Photography Dr. Fernanda Werneck
Departamento de Zoologia, Universidade de Brasília, 70910-900 Brasília, DF BRASIL (email:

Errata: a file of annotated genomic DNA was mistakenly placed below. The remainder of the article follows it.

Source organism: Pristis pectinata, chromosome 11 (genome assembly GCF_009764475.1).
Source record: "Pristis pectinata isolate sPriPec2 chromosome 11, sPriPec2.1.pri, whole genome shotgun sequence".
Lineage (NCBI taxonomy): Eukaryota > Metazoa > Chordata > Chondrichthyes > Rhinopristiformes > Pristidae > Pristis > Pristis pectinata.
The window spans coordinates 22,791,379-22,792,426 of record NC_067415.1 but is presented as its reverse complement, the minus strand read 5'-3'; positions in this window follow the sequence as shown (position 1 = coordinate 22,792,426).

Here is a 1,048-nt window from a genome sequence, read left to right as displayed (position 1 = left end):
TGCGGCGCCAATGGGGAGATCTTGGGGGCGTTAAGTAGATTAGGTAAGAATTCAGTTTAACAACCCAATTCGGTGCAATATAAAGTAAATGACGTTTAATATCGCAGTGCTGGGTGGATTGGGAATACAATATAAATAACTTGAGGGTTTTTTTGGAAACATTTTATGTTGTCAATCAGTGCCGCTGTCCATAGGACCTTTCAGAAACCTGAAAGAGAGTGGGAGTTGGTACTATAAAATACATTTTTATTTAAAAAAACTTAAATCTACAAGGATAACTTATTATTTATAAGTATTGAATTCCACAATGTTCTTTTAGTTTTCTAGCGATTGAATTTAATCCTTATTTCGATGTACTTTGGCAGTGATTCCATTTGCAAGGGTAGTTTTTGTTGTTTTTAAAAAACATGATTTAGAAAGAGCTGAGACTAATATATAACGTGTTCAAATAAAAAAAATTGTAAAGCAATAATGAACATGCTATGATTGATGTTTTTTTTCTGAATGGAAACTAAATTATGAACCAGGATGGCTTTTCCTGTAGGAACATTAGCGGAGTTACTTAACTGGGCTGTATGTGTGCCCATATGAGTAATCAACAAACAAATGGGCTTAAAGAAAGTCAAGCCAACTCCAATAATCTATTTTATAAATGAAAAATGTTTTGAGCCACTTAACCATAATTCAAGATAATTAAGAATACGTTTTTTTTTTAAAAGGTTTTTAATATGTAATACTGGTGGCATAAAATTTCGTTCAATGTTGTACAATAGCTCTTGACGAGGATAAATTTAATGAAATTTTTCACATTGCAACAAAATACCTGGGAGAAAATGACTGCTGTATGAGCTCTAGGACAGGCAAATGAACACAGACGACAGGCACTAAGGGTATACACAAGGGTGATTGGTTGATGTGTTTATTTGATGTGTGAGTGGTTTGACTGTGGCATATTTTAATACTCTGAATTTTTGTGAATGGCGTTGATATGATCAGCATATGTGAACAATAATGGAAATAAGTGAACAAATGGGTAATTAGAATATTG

Name Research Interests: My primary research interests include the biogeography, conservation, and evolutionary biology of the Neotropical herpetofauna, with special focus on the lizard fauna associated to dry biomes (e. g. Seasonally Dry Tropical Forests/Caatinga, Cerrado, and Chaco). My PhD research focuses on the study of the historical biogeographical relationships between the South American dry biomes, by using distribution modeling and comparative phylogeographic methods, and multiple groups of lizards as focal organisms. Current researches/manuscripts underway include: (1) patterns and perspectives on the zoogeography of South American dry biomes; (2) revisiting the Seasonally Dry Tropical Forests historical distribution: new insights based on palaeodistribution modeling and palynological evidence; (3) development of anonymous nuclear markers for the target genera (Phyllopezus, Vanzosaura, and Lygodactylus); 4) Phyllopezus pollicaris palaeodistribution niche modelling and coalescent tests of historical hypotheses; (5) conservation genetics of the dry biomes; and (6) comparative phylogeography of the dry biomes.